George Hoby (1759-1832) was proud of his achievement and is reported to have said on news of the French defeat at Vittoria.

“If Lord Wellington had any other bootmaker than myself, he never would have had his great and constant successes; for my boots and prayers bring his lordship out of all his difficulties.”

Wellingtons first appeared in 1817 and proved popular with the troops because they were hard wearing for battle yet comfortable for evening wear. The boot leather was treated with wax to make them softer and more waterproof. The new boots became a very popular fashion accessory for gentlemen. Considered fashionable and foppish in the best circles, they remained the main fashion for men throughout the 1840's. In the 50's they were more commonly made in the calf high version and in the 60's they were both superseded by the ankle boot, except for riding.

After Charles Goodyear (1800-1860) invented a vulcanisation process for rubber some American bookmakers began making rubber boots.

Hiram Hutchinson saw the potential to shod agricultural workers in France and bought the patent from Goodyear in 1852. He started a rubber boot company in Montargis called “La Compagnie du Caoutchouc Souple” (The Flexible Rubber Company). He patented a brand of wellington boots he called “A L’Aigle (or Homage to the Eagle) in 1853. The new waterproof boots were quick to become established and sold well within the large rural population (95% of the population). By 1857 the company were hand making 14000 pairs of boots per day. Now called Aigle, these Wellington boots have become synonymous with quality and 95% of the Aigle’s collection is still handcrafted in France.

Fellow American, Henry Lee Norris moved to Edinburgh, Scotland and started producing rubber wellington boots in 1856.

Norris believed Scotland was a good place to manufacture wellingtons because of the country’s high rainfall. Based at Castle Silk Mills his company was registered as the British Rubber Company. Four former bootmakers from New York trained the Scottish workforce and the company went in to production first making rubber shoes and boots but then quickly expanding to produce an extensive range of rubber products, included tyres, conveyor belts, combs, golf balls, hot water bottles and rubber flooring.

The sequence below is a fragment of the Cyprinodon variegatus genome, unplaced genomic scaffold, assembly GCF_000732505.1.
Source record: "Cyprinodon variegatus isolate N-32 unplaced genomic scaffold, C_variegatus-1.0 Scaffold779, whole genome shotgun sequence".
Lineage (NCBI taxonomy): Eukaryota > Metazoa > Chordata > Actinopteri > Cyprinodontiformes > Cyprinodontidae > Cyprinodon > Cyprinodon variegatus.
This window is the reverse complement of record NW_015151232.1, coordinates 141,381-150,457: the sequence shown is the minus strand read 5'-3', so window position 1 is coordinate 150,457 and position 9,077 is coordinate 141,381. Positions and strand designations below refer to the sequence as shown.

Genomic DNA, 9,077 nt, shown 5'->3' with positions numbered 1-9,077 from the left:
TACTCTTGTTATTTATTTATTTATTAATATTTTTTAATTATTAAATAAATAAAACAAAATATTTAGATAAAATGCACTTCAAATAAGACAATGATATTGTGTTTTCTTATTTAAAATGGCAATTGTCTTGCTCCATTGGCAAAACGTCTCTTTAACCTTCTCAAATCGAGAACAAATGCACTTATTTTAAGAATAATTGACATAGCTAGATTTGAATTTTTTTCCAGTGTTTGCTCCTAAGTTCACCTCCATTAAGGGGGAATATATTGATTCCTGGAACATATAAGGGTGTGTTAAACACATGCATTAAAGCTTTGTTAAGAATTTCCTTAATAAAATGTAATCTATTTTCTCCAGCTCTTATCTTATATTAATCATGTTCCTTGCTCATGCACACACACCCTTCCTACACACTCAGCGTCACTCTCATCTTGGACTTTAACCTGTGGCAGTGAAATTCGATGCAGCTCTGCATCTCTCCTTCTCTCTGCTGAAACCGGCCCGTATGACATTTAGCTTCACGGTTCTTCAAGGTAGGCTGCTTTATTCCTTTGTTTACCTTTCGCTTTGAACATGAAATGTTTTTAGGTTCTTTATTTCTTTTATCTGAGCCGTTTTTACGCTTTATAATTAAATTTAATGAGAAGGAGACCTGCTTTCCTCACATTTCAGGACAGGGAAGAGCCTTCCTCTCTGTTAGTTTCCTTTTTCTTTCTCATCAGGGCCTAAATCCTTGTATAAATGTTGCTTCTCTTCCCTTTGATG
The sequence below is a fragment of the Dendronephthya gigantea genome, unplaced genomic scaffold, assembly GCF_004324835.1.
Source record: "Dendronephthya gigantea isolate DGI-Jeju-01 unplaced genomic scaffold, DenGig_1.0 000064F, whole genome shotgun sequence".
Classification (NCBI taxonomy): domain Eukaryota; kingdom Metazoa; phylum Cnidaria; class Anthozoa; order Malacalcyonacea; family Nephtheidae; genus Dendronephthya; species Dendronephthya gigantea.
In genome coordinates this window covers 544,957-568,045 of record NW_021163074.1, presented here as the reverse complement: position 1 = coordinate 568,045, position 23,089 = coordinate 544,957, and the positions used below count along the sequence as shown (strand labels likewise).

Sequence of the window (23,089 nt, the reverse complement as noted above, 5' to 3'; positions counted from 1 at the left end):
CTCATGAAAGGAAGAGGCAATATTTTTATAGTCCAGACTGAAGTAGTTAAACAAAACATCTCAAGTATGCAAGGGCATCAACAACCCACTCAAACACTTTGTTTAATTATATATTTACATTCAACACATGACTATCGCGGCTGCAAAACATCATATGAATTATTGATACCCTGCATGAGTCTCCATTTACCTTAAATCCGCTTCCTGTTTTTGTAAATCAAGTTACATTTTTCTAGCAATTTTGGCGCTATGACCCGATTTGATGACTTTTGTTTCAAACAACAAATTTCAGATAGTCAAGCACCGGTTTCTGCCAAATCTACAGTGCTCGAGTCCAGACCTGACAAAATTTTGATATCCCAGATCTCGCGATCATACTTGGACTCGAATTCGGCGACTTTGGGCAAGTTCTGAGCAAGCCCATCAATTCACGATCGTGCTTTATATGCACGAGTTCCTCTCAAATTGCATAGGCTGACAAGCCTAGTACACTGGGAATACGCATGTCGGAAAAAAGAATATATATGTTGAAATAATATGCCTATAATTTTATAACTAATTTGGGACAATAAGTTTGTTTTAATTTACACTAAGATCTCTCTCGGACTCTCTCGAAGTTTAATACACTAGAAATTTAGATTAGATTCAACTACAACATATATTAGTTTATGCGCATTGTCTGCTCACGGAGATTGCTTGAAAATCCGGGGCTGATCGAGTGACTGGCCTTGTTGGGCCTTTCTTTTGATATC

Come the outbreak of the First World War (1914- 1918) the trench war ensured high production of rubber boots. In the Second World War the armed forces again used vast quantities of rubber wellington boots along with waders. In peace time farmer’s gardeners and fishermen made good use of rubber footwear.

The new wellingtons (or ‘wellies’) had to be hard wearing and comfortable, usually made of natural rubber with good non-slip soles. Wellington boots came in a variety of colours and heights, but most are about knee-high and a number of them come up to the crotch and are worn as waders. The soles were also made of full rubber and had some form of tread on them for grip while walking in a stream or on wet ground. These boots are made to be waterproof.

The North British Rubber Company continued to prosper introducing both the Green Hunter and Royal Hunter wellingtons in 1955. The North British Rubber Company changed its name to Uniroyal Limited in 1966. More changes took place until eventually four decades later; the Wellington boot production section became Hunter Boot Limited. Hunter Wellington boots have transformed from being a solely practical item to now an extremely popular fashion brand.